Scottish rent costs rocket amid the very idea of Rent Controls

Scottish rent costs rocket amid the very idea of Rent Controls

10:52 AM, 1st March 2018, About 4 years ago 52

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44% of Scottish tenants saw their rent costs rise in January, a considerable contrast to the national average of 19%, ARLA Propertymark reveals.

The findings come following the introduction of the new Private Rented (Tenancies) (Scotland) Act on 1st December 2017, highlighting a market reaction to indefinite tenancies and the potential for rent controls.

David Cox, Chief Executive, ARLA Propertymark comments:

“Rent controls have a history of dramatically deteriorating property conditions as landlords struggle to meet mortgage payments in addition to maintenance costs. However, it seems the very idea of these controls – and open-ended tenancies – is now affecting rent prices for tenants; in anticipation, landlords are raising rents to make sure they can make ends meet, should they be introduced.

“It’s now been two full months since this form of new Private Residential Tenancy came into force in Scotland and while in December, just over a third 36% of agents witnessed rent hikes, January’s results show a much larger swing.

“For the sake of the Scottish rental sector we hope this isn’t a growing trend, but while rent controls are on the agenda, it’s just a waiting game to gauge how the market reacts”



Comments

by AA

10:40 AM, 3rd March 2018, About 4 years ago

Reply to the comment left by Ken Smith at 03/03/2018 - 06:34
Congratulations on your success. I merely commented on an aspect of investment you participated in and the common features of it. Here is some free advice which you can ignore at your own peril- invest in equities you may as well visit your local casino. Its your money knock yourself out. I have a comprehensive understanding of the stock market, thank you, but have invested in tangibles and not an imaginary profit or valuation created by an accountant being paid by the company in question.

by Ken Smith

11:36 AM, 3rd March 2018, About 4 years ago

Reply to the comment left by AA at 03/03/2018 - 10:40
Ok, Asif, so let's get this right. You are advising me to invest in equities at my peril, yet since March 2009 my portfolio has risen almost threefold?

Hmmm......interesting. £2m since 2009 is now worth £7m+ today . Study the peaks and troughs along the way - but focus on where it has ended. A lot like property growth.

I hope nobody here takes your 'free advice' - of which you aren't permitted to actually give (I'm assuming that, based on your comments, you can't possibly be an FSA).

It's going to take some crash to wipe that lot out. If that happens then it's curtains for everyone.

Now, thanks to you sage advice, I know where I went wrong.

I would suggest that you most certainly do not have a comprehensive knowledge of the equities market, and how best to play it long-term.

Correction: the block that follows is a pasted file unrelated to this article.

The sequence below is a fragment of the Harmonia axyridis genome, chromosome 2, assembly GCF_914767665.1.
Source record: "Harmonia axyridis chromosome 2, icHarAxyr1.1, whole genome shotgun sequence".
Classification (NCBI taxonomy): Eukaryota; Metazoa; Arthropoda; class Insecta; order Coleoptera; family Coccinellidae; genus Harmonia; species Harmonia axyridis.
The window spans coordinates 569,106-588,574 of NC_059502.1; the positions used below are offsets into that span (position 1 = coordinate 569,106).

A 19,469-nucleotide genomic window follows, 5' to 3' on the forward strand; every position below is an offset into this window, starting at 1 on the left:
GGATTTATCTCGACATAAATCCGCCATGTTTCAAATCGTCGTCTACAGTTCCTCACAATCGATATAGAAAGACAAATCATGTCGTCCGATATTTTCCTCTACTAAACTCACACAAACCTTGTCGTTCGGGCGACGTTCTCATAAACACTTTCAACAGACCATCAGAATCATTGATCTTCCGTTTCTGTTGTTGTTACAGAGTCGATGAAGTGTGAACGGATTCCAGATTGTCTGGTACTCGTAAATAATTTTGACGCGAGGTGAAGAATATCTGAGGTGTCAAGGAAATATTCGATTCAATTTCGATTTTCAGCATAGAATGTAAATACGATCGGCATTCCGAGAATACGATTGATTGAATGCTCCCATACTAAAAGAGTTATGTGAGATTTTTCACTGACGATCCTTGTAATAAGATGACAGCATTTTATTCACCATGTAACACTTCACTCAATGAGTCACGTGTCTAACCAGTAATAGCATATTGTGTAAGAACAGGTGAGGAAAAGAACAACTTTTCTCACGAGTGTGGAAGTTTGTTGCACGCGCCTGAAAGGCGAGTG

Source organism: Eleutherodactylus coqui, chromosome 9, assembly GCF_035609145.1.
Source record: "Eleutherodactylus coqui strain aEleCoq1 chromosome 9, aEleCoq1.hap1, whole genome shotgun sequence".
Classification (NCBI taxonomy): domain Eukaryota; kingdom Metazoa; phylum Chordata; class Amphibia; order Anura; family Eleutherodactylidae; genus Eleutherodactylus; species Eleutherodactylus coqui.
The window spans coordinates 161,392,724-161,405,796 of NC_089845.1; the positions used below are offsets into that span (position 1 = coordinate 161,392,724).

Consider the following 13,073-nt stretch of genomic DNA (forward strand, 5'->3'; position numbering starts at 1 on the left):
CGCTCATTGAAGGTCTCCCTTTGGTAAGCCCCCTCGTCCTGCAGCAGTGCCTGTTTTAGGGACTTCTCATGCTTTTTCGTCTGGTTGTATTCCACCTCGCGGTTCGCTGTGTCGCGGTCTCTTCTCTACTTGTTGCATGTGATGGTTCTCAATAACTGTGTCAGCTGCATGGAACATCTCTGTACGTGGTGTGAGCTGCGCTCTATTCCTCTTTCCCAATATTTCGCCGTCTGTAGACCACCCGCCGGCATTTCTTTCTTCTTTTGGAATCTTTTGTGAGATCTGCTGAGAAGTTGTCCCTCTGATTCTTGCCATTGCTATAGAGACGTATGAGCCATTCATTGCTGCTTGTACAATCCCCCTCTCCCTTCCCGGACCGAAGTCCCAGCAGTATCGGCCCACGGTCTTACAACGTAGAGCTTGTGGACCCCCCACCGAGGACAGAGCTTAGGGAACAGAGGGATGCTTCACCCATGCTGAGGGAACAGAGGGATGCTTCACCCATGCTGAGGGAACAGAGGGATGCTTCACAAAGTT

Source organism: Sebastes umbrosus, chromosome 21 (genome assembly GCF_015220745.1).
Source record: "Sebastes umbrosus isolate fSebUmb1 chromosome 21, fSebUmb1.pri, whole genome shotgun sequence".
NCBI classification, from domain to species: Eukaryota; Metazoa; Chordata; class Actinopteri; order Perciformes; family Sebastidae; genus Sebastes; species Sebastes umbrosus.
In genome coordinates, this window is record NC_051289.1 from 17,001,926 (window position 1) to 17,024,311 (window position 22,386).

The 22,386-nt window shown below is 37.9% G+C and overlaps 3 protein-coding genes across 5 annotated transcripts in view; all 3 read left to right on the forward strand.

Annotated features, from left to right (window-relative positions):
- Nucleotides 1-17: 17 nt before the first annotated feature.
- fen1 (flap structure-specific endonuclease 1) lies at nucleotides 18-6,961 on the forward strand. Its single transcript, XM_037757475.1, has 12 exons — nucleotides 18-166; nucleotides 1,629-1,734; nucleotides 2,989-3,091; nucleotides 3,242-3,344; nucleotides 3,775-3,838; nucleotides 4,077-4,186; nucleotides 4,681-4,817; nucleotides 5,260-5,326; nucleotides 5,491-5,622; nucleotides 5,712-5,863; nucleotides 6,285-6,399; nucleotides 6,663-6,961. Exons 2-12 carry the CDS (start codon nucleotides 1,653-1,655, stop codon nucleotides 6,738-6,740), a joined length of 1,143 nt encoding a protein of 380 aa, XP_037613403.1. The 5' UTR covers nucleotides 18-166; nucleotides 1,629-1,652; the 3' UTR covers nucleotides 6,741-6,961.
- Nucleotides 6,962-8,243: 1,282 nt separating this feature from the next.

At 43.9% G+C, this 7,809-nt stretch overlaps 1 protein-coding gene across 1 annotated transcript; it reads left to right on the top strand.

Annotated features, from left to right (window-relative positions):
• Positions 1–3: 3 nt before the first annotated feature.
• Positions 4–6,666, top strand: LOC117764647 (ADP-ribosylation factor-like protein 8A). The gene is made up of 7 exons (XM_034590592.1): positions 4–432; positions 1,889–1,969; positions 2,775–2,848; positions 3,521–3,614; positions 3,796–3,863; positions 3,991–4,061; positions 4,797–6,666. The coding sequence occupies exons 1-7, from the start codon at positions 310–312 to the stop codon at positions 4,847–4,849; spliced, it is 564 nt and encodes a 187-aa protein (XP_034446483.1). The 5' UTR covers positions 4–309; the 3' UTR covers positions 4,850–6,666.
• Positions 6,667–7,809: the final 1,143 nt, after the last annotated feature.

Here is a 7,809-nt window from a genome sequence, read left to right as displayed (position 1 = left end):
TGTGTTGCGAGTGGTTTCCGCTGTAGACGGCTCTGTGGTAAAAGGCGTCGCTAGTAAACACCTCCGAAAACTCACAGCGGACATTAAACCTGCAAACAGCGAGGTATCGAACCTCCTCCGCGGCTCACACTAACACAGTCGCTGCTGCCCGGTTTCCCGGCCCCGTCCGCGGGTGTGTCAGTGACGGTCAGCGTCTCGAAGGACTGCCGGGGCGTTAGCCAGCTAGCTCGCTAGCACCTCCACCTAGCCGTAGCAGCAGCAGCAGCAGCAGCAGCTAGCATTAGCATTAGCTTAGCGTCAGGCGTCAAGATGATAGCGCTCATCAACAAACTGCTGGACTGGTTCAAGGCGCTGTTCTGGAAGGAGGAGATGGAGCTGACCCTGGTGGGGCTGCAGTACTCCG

by AA

15:23 PM, 3rd March 2018, About 4 years ago

Reply to the comment left by Ken Smith at 03/03/2018 - 11:36
I am not in a position to validate your financial status but it seems you are intent on advertising it. Whether its factual or otherwise, I do not know. It is puzzling though someone with such deep pockets buys into the lower end of the property market. I will let Donald Trump know there is a couple of cheap properties in one of our positive discrimination areas

Picking the tops and bottoms of peaks and troughs ....sigh.
Where have I heard that time after time ?

Here is a condensed free lesson on the stock market - 90% of stock is held by institutions. When the market is going up 3 questions - who is selling? Where is this stock coming from? Who is buying ? - the process is called distribution. You the punter on the back of good news is the buyer. The reverse of this process is called accumulation. This is when the smart money pull the rug from under your feet and test your resolve on how much of a punishment your finances can take. Those with deep pockets can survive, others have to cut their losses and fold.

Been there, done it, bought the t-shirt. Unless you have inside information you are an outsider and someone else's meal ticket. I would perhaps suggest you have difficulty in separating investing / trading and gambling. Also suggest you read Cityboy to give you an insight of what really drives the market. Its a far cry from what is peddled by the media.

Ps. The FSA was replaced by the FCA sometime ago.

by Laurie

18:24 PM, 3rd March 2018, About 4 years ago

Ken Smith - you may have some valid points, but boy do you destroy them with your super negative vibes, chill out dude and enjoy your riches..

by Richard Adams

18:32 PM, 3rd March 2018, About 4 years ago

Why all the comments about the "government" bringing about the situation in Scotland and slagging Westminster off as clueless etc? It's the SCOTTISH Government that brought in the Private Rented (Tenancies) Scotland Act, nobody else. Rents rising as a result was inevitable. My Scottish BTL is now virtually unlettable anyway thanks to Sturgeon screwing the Scottish economy. Lucky to get any rent let alone raising it.

by Annie Landlord

18:41 PM, 3rd March 2018, About 4 years ago

Reply to the comment left by AA at 03/03/2018 - 15:23
"Ps. The FSA was replaced by the FCA sometime ago"
Yes, the fact our Ken thinks financial regulation is conducted via the Food Standards Agency is rather a give away isn't it:-)